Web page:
Sharon Shoulders Award

Flavia Moraes

2013 Honoree:

Flavia Moraes, wife of three-time PBR World Champion Adriano Moraes, will be honored by the PBR. Not only is Flavia a supportive wife, she took it into her own hands to guide Adriano's career outside of the arena and made him an international star.

FORT WORTH, Texas ― Brazilian native Adriano Moraes has earned a record three world titles on the Professional Bull Riders circuit. He's also among only three cowboys who stayed on all 10 bulls at the National Finals Rodeo in Las Vegas.

Throughout his illustrious career, he's persevered though many injuries and there have been those discouraging times when he's been thrown off a bull when thousands of dollars were at stake.

But through it all, his wife Flavia, has stood behind him. She is the 2013 recipient of the Sharon Shoulders Award, which is given annually to a PBR wife who has shown outstanding support for her husband and has helped advance the sport of bull riding.

Sharon Shoulders, the wife of the late 1950s legend Jim Shoulders, did that very well. She was there for her husband as he broke record after record and bone after bone. In similar fashion, Flavia Moraes has shown unwavering support for her husband.

"We became partners and I got involved with Adriano's life," Flavia said. "I always did what needed to be done as a wife and a mother. I always tried. I think Adriano and I have become perfect partners and it has given me a lot of joy."

However, Flavia said she also came to terms with the fact that it was Adriano whom fans came to see.

"I used to say next to a great man is a great woman and I always helped Adriano a lot," she said. "But I saw that he needed to be out in front of everything. I have been his supporter."

One big way that Flavia showed support was by making sure that Adriano could have a stable home life when he was competing.

"When a bull rider comes home on Monday, you don't know how they're going to be," she said. "So, there needs to be a good environment for them to come to."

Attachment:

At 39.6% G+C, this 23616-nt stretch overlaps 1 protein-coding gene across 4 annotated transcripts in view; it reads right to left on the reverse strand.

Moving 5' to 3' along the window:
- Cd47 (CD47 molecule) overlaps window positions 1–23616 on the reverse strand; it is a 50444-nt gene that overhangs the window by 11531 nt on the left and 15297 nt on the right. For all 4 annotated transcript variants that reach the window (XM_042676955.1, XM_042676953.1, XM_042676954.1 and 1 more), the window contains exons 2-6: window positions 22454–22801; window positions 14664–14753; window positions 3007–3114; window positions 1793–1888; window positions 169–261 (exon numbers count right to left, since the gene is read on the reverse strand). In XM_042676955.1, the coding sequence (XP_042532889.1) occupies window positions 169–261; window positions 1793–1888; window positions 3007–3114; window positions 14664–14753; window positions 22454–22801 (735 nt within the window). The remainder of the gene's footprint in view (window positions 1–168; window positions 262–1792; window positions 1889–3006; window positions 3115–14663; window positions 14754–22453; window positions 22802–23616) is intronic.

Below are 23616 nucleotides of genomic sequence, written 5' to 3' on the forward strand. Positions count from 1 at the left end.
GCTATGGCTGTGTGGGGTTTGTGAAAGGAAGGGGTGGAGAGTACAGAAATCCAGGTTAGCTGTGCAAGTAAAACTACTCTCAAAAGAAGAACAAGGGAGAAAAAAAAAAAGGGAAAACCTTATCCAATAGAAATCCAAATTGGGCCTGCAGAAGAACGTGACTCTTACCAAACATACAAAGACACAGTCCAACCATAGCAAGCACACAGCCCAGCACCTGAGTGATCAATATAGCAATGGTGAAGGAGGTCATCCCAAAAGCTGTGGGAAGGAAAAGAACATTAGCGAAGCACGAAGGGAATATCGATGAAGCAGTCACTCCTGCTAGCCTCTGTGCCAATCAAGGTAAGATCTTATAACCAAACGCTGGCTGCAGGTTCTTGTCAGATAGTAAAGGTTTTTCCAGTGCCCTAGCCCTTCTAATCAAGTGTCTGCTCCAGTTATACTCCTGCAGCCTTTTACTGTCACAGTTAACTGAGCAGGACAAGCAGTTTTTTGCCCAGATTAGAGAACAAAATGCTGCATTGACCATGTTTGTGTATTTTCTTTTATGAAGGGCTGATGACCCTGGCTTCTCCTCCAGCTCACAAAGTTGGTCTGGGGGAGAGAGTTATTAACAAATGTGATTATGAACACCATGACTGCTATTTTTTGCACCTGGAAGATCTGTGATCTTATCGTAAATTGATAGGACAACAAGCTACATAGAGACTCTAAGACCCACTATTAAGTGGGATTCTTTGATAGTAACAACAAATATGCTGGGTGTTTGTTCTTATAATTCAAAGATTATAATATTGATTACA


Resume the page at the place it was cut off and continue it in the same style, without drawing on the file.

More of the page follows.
Knowing that being a PBR star has its trials and tribulations, as well as its high points, Flavia said she and Adriano have gone through many maturing experiences.

"We were able to go through ups and downs," she said. "Some weeks he would come home after a 92-point ride. Other times he would come home with broken ribs. Looking back, we wouldn't be where we are now if we had had only good times."

When times were tough, Flavia said she drew lots of strength from her relationship with God and from following the teachings of her Christian faith.

"I thank God for everything," she said. "If it wasn't for our spiritual life, we would not have been able to handle things the way we did. Even when Adriano lost, we had something to look to and something to always come back to."

Adriano and Flavia first came to the United States in 1992. Two years later, he won the PBR's first world title when the World Finals campaigned at the MGM Grand Garden Arena in Las Vegas. In 2001, he became the PBR's first cowboy to win two gold buckles after competing in the World Finals at Las Vegas' Thomas & Mack Center. He snared a record third gold buckle in 2006.

Adriano retired at the end of the 2008 season, and he and Flavia moved back to Brazil in 2010. Today, they live on a ranch at a midpoint between Rio de Janeiro and Sao Paulo.

In recent years, Brazilian cowboys have been the dominate competitors on the PBR circuit. But Adriano was the first big-time cowboy to emerge from Brazil and live in North America.

Over the past two decades, he and Flavia have helped other Brazilians learn how to handle their business and travel arrangements while they were living in the United States and winning big bucks on the PBR circuit. From 2004 through 2006, Flavia worked closely with a dozen Brazilians, which included former World Finals qualifier Paulo Crimber and 2008 World Champion Guilherme Marchi.

"I remember a situation in 2005 when I called in a tax expert from Oklahoma City who translated to everyone how to pay their taxes from 2004," she said. "Looking back, my helping Brazilian riders with their business has been my contribution to the sport."

By Keith Ryan Cartwright

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